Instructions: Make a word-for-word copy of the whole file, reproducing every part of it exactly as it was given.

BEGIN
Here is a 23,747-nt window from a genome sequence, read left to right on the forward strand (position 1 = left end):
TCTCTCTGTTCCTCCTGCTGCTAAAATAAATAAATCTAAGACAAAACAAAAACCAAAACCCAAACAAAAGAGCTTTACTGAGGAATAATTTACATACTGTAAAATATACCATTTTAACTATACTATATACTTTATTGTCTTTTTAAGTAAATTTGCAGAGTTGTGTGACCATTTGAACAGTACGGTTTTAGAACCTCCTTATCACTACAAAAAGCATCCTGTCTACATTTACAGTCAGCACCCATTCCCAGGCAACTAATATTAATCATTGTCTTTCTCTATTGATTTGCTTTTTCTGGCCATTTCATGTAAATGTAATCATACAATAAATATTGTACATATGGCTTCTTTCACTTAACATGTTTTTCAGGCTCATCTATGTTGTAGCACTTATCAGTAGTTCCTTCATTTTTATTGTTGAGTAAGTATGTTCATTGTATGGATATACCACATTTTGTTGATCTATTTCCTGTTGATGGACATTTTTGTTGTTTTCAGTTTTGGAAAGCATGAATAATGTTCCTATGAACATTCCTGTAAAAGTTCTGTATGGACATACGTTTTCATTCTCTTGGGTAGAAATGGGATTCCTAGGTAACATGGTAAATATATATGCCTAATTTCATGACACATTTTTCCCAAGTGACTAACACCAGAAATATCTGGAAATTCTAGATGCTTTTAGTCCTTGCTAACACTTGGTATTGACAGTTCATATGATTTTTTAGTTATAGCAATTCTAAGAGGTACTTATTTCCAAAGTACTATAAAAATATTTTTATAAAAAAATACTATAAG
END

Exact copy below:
Here is a 23,747-nt window from a genome sequence, read left to right on the forward strand (position 1 = left end):
TCTCTCTGTTCCTCCTGCTGCTAAAATAAATAAATCTAAGACAAAACAAAAACCAAAACCCAAACAAAAGAGCTTTACTGAGGAATAATTTACATACTGTAAAATATACCATTTTAACTATACTATATACTTTATTGTCTTTTTAAGTAAATTTGCAGAGTTGTGTGACCATTTGAACAGTACGGTTTTAGAACCTCCTTATCACTACAAAAAGCATCCTGTCTACATTTACAGTCAGCACCCATTCCCAGGCAACTAATATTAATCATTGTCTTTCTCTATTGATTTGCTTTTTCTGGCCATTTCATGTAAATGTAATCATACAATAAATATTGTACATATGGCTTCTTTCACTTAACATGTTTTTCAGGCTCATCTATGTTGTAGCACTTATCAGTAGTTCCTTCATTTTTATTGTTGAGTAAGTATGTTCATTGTATGGATATACCACATTTTGTTGATCTATTTCCTGTTGATGGACATTTTTGTTGTTTTCAGTTTTGGAAAGCATGAATAATGTTCCTATGAACATTCCTGTAAAAGTTCTGTATGGACATACGTTTTCATTCTCTTGGGTAGAAATGGGATTCCTAGGTAACATGGTAAATATATATGCCTAATTTCATGACACATTTTTCCCAAGTGACTAACACCAGAAATATCTGGAAATTCTAGATGCTTTTAGTCCTTGCTAACACTTGGTATTGACAGTTCATATGATTTTTTAGTTATAGCAATTCTAAGAGGTACTTATTTCCAAAGTACTATAAAAATATTTTTATAAAAAAATACTATAAG